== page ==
Cameras are a key component of home security, acting as your eyes and ears when you aren't home. While there are a ton of different models available on the market today with a ton of different features, one piece of this buying decision is pretty universal regardless of your other camera must-haves: video storage. But there are two main types of video storage to choose from -- local and cloud -- and they're very, very different.
Not only will selecting between local and cloud storage help narrow down your options fast, it will also help you set your priorities for your broader security system and smart home preferences down the road.
As the name suggests, this type of video storage saves your clips and other footage locally. Compatible cameras have microSD card slots that can generally handle anywhere from 16GB to 128GB cards. Sometimes, a microSD card is included with your camera purchase; other times, you're expected to buy your own.
Either way, here's how they work. Stick the microSD card in the camera, set your preferences in the related Android or iOS mobile app for video storage -- your options are either event-based recording (that saves clips only when the camera detects motion or sound) and continuous recording, which records everything the camera sees 24/7.
Then when your card is full, you either have the option to continue recording and overwrite the previous footage, or stop recording and manage your footage manually. Oftentimes, you can actually view saved clips in the app, but you can also remove the microSD card and stick it in a card reader (and a card adapter, if needed) if you're interested in saving videos to your computer.
This option is a favorite among folks who are concerned about privacy, since local storage puts video management in your hands. It also makes video more accessible -- just buy a microSD card and the footage is readily available to you without having to pay a monthly fee (as is common with cloud storage).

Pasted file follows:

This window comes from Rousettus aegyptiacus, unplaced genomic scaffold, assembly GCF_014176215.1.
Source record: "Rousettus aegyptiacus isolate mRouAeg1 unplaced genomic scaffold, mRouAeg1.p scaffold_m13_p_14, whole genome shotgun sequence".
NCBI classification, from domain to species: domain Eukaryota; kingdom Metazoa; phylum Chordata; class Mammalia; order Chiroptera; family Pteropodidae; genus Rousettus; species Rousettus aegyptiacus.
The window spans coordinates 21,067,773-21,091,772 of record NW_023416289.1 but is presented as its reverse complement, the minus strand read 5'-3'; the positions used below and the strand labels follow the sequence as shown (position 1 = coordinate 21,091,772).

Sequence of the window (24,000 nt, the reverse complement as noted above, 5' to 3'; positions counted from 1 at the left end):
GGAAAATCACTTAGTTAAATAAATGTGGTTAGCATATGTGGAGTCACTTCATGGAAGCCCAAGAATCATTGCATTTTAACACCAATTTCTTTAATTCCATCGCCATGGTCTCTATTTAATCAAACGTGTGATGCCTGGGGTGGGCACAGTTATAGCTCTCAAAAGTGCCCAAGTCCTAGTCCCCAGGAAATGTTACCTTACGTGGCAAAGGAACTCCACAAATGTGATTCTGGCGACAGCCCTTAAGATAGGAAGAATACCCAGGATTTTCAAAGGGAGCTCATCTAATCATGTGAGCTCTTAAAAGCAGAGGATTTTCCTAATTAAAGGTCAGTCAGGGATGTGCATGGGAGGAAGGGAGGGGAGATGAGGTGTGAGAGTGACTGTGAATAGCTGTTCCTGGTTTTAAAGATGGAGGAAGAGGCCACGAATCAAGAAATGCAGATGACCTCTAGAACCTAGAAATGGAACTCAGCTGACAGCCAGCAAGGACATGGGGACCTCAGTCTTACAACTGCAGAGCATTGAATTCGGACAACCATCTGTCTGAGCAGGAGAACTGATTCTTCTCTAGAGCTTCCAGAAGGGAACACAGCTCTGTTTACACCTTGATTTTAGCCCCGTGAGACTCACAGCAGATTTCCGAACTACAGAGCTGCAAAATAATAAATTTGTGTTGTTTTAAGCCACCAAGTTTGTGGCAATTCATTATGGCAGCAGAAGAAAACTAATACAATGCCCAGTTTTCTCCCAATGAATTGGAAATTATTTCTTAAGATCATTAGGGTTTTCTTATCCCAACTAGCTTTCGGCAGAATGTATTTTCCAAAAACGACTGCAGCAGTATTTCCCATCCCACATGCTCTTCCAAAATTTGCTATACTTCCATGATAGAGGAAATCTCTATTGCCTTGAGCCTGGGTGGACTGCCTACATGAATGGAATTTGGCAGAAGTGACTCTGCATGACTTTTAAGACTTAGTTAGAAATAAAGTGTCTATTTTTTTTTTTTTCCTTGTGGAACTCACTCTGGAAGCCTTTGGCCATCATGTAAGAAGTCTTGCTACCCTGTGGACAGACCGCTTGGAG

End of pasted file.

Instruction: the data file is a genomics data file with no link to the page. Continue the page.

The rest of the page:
DIY cameras that offer local storage:
If you aren't interested in buying a microSD card, a card reader and potentially a card adapter as well, cloud storage might be a better bet. In the same way that today's mobile phones store photos and other data on "the cloud," security companies do the same thing with the video footage from your cameras.
This method of video storage has grown in popularity in tandem with the smart home industry. With Wi-Fi-enabled cameras and sleek mobile apps, companies want to appeal to a broader base of DIY enthusiasts who would rather not bother with local storage and isn't as concerned about potential privacy concerns.
With cloud storage, your footage -- either event-based or continuous -- is sent off to remote servers. Alphabet/Google's Nest Cam, for instance, relies on cloud storage. It has its own servers and it charges you a monthly fee, starting at $10 per month for 10 days of continuous recording. In the UK, the service starts at £80/year for a 10-day video history. The US monthly rate converts roughly to AU$13 in Australia.
Many other brands offer similar subscription-based cloud storage programs and it is generally more convenient than dealing with a microSD card. Problem is, you don't have control over those remote servers, so outages can cause serious delays in accessing your saved videos -- and you can't ever be entirely sure who has access to your footage.
DIY cameras that offer cloud storage:
There's no right answer here. Local storage gives you more control; cloud storage offers more convenience. It's really a matter of preference and there are plenty of models out there to suit either taste. Can't decide on one or the other? Some models, like the Ezviz Mini, actually offer both.
Of course, there are a bunch of other things to consider when you're looking at security cameras too, but video storage is really one of the first decisions you should make. It will help you narrow down the growing pool of models available today and it will help you understand the features that matter to you most.
Ready to dive deeper into the wide world of home security? Start here.
CNET Smart Home
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